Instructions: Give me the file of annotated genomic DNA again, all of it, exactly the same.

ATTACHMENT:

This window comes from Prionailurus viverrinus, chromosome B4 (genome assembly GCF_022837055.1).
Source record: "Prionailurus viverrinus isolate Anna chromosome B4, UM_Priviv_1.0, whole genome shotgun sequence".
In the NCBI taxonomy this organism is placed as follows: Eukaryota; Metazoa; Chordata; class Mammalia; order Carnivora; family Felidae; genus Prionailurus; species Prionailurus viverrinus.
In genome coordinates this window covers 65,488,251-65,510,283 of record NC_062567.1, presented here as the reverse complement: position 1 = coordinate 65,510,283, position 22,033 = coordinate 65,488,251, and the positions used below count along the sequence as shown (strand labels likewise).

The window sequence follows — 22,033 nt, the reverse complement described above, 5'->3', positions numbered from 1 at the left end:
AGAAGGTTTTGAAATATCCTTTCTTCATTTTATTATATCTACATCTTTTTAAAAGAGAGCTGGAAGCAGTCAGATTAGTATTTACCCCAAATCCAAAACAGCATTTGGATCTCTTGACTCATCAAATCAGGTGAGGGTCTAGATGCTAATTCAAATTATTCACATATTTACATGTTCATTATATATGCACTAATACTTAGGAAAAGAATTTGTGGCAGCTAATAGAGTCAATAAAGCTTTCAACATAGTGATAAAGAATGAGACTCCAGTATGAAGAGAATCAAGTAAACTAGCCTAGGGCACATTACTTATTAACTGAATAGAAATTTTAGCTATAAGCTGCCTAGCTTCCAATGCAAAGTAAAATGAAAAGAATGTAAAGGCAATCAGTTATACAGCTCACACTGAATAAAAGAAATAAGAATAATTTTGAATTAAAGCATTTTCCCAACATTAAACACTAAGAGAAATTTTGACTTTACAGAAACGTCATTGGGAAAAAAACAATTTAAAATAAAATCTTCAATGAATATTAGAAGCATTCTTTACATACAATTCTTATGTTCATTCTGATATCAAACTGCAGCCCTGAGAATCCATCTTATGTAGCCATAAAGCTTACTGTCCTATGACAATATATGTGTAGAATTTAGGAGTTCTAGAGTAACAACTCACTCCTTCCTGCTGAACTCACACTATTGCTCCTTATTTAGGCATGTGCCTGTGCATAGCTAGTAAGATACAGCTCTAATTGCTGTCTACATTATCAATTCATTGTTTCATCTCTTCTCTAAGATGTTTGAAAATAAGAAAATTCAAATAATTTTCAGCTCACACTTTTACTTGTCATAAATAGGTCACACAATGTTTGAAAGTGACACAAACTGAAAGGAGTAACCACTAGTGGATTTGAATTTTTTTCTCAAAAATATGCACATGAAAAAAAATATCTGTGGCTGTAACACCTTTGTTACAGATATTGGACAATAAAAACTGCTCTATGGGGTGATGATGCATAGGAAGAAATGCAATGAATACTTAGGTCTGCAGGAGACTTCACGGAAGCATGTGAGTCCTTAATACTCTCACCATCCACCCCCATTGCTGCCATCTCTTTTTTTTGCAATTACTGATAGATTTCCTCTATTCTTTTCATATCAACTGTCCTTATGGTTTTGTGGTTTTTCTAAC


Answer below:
This window comes from Prionailurus viverrinus, chromosome B4 (genome assembly GCF_022837055.1).
Source record: "Prionailurus viverrinus isolate Anna chromosome B4, UM_Priviv_1.0, whole genome shotgun sequence".
In the NCBI taxonomy this organism is placed as follows: Eukaryota; Metazoa; Chordata; class Mammalia; order Carnivora; family Felidae; genus Prionailurus; species Prionailurus viverrinus.
In genome coordinates this window covers 65,488,251-65,510,283 of record NC_062567.1, presented here as the reverse complement: position 1 = coordinate 65,510,283, position 22,033 = coordinate 65,488,251, and the positions used below count along the sequence as shown (strand labels likewise).

The window sequence follows — 22,033 nt, the reverse complement described above, 5'->3', positions numbered from 1 at the left end:
AGAAGGTTTTGAAATATCCTTTCTTCATTTTATTATATCTACATCTTTTTAAAAGAGAGCTGGAAGCAGTCAGATTAGTATTTACCCCAAATCCAAAACAGCATTTGGATCTCTTGACTCATCAAATCAGGTGAGGGTCTAGATGCTAATTCAAATTATTCACATATTTACATGTTCATTATATATGCACTAATACTTAGGAAAAGAATTTGTGGCAGCTAATAGAGTCAATAAAGCTTTCAACATAGTGATAAAGAATGAGACTCCAGTATGAAGAGAATCAAGTAAACTAGCCTAGGGCACATTACTTATTAACTGAATAGAAATTTTAGCTATAAGCTGCCTAGCTTCCAATGCAAAGTAAAATGAAAAGAATGTAAAGGCAATCAGTTATACAGCTCACACTGAATAAAAGAAATAAGAATAATTTTGAATTAAAGCATTTTCCCAACATTAAACACTAAGAGAAATTTTGACTTTACAGAAACGTCATTGGGAAAAAAACAATTTAAAATAAAATCTTCAATGAATATTAGAAGCATTCTTTACATACAATTCTTATGTTCATTCTGATATCAAACTGCAGCCCTGAGAATCCATCTTATGTAGCCATAAAGCTTACTGTCCTATGACAATATATGTGTAGAATTTAGGAGTTCTAGAGTAACAACTCACTCCTTCCTGCTGAACTCACACTATTGCTCCTTATTTAGGCATGTGCCTGTGCATAGCTAGTAAGATACAGCTCTAATTGCTGTCTACATTATCAATTCATTGTTTCATCTCTTCTCTAAGATGTTTGAAAATAAGAAAATTCAAATAATTTTCAGCTCACACTTTTACTTGTCATAAATAGGTCACACAATGTTTGAAAGTGACACAAACTGAAAGGAGTAACCACTAGTGGATTTGAATTTTTTTCTCAAAAATATGCACATGAAAAAAAATATCTGTGGCTGTAACACCTTTGTTACAGATATTGGACAATAAAAACTGCTCTATGGGGTGATGATGCATAGGAAGAAATGCAATGAATACTTAGGTCTGCAGGAGACTTCACGGAAGCATGTGAGTCCTTAATACTCTCACCATCCACCCCCATTGCTGCCATCTCTTTTTTTTGCAATTACTGATAGATTTCCTCTATTCTTTTCATATCAACTGTCCTTATGGTTTTGTGGTTTTTCTAAC